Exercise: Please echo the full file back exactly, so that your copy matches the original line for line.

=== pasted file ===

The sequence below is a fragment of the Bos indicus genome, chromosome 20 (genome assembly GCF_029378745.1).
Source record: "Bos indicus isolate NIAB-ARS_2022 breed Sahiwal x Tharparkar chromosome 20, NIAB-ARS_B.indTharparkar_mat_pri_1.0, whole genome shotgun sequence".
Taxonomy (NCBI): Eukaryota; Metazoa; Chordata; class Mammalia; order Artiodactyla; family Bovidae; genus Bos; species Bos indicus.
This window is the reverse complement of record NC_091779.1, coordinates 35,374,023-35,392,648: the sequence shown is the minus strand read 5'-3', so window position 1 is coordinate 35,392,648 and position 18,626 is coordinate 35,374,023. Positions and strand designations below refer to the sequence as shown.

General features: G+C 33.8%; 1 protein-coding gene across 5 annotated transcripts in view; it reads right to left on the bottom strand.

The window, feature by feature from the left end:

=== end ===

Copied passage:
The sequence below is a fragment of the Bos indicus genome, chromosome 20 (genome assembly GCF_029378745.1).
Source record: "Bos indicus isolate NIAB-ARS_2022 breed Sahiwal x Tharparkar chromosome 20, NIAB-ARS_B.indTharparkar_mat_pri_1.0, whole genome shotgun sequence".
Taxonomy (NCBI): Eukaryota; Metazoa; Chordata; class Mammalia; order Artiodactyla; family Bovidae; genus Bos; species Bos indicus.
This window is the reverse complement of record NC_091779.1, coordinates 35,374,023-35,392,648: the sequence shown is the minus strand read 5'-3', so window position 1 is coordinate 35,392,648 and position 18,626 is coordinate 35,374,023. Positions and strand designations below refer to the sequence as shown.

General features: G+C 33.8%; 1 protein-coding gene across 5 annotated transcripts in view; it reads right to left on the bottom strand.

The window, feature by feature from the left end: